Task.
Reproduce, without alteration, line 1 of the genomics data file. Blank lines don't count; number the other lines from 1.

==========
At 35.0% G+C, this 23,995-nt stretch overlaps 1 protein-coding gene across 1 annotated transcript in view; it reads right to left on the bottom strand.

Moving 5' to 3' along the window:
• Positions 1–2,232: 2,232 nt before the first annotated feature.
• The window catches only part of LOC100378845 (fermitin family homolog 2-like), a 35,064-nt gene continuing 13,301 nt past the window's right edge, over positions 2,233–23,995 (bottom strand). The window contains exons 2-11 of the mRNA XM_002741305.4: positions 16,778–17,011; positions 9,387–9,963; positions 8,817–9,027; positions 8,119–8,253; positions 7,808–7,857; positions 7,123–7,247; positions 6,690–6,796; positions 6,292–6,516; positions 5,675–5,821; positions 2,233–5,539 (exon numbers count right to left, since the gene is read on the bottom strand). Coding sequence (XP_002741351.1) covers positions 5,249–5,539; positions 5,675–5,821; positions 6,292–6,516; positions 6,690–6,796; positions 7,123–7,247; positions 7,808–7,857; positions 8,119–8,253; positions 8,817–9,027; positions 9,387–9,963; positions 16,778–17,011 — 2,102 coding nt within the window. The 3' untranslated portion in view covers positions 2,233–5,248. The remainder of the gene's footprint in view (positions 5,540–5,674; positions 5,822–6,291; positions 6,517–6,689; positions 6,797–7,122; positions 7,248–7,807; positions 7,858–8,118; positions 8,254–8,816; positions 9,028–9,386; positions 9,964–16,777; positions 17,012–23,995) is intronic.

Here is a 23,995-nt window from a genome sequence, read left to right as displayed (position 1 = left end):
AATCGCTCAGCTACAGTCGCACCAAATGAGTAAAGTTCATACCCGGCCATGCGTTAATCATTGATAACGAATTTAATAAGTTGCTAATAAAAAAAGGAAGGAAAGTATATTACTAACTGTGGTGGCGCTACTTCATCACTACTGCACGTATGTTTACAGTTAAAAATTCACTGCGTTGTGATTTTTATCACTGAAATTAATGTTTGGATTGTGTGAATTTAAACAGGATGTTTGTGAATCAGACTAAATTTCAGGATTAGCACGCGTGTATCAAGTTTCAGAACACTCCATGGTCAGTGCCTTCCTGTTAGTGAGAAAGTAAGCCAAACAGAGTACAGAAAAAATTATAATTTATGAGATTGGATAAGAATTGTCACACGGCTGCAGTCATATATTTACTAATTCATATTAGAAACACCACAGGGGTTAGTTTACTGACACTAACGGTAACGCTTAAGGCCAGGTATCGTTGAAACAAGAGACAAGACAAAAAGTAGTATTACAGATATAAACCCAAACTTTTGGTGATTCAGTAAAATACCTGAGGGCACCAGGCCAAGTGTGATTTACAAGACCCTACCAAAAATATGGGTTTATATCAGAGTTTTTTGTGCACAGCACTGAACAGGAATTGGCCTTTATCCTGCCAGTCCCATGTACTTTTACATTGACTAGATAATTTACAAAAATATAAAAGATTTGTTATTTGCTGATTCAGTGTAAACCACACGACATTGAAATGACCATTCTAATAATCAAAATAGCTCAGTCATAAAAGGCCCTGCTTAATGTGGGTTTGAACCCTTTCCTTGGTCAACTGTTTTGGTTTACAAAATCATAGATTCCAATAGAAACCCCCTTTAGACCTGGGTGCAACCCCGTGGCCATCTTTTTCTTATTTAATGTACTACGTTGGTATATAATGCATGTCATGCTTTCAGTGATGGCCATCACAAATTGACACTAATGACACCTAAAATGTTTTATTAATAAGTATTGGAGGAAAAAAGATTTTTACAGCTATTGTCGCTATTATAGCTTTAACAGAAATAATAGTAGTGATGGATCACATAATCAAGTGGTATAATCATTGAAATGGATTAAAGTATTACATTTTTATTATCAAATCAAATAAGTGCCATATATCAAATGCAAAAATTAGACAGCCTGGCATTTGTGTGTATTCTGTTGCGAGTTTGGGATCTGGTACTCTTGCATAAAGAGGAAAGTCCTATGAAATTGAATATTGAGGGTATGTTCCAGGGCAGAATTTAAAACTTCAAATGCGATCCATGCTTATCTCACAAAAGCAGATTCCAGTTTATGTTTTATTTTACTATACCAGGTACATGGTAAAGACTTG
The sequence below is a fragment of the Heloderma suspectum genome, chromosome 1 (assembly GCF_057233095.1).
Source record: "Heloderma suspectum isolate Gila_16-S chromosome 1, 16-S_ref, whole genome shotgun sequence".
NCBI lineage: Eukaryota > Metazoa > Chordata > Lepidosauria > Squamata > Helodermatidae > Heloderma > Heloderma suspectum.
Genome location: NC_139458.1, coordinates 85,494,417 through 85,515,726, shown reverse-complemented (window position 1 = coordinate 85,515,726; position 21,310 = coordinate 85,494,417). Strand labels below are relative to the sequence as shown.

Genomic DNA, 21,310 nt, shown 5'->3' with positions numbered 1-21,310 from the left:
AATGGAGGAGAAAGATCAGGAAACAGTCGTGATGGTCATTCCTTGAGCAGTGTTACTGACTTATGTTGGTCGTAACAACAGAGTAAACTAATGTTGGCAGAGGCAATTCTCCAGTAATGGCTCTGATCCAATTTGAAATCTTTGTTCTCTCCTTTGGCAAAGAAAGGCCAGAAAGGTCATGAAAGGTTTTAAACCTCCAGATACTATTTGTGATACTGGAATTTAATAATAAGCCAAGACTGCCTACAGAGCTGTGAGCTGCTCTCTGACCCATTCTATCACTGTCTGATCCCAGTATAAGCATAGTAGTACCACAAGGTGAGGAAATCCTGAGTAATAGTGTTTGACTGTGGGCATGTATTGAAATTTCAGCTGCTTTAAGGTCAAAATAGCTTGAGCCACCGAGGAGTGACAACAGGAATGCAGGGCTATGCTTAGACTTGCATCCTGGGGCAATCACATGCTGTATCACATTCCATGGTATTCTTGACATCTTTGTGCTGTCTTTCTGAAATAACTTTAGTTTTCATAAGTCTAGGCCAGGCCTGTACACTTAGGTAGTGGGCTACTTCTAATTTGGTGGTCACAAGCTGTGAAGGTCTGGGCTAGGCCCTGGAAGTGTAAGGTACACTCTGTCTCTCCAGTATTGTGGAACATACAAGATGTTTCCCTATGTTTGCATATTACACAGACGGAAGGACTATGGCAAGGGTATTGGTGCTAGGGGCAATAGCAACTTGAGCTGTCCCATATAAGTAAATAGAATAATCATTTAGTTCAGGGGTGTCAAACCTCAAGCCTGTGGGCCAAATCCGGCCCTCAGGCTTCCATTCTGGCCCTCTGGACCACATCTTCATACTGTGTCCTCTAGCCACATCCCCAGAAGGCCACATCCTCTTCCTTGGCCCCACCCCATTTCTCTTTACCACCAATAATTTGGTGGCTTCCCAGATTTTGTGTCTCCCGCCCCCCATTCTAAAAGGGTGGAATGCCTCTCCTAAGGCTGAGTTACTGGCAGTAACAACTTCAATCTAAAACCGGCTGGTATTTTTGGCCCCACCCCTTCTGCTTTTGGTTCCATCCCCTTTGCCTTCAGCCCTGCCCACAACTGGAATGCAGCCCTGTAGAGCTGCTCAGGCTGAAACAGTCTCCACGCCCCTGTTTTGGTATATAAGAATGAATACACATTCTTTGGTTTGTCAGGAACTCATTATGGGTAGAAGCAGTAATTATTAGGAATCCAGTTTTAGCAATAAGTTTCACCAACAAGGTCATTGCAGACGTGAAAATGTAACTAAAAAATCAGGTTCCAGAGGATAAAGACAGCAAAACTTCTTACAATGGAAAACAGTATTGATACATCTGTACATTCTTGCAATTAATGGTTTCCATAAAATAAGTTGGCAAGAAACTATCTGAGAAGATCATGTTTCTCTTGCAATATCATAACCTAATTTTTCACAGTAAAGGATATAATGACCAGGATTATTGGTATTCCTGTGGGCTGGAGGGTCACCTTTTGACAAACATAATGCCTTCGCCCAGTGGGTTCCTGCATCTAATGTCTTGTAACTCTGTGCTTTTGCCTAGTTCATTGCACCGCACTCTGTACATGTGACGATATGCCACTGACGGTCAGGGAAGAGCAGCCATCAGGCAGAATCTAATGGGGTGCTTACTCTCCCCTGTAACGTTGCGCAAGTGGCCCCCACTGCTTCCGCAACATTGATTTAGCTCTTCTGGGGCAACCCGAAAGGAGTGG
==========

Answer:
At 35.0% G+C, this 23,995-nt stretch overlaps 1 protein-coding gene across 1 annotated transcript in view; it reads right to left on the bottom strand.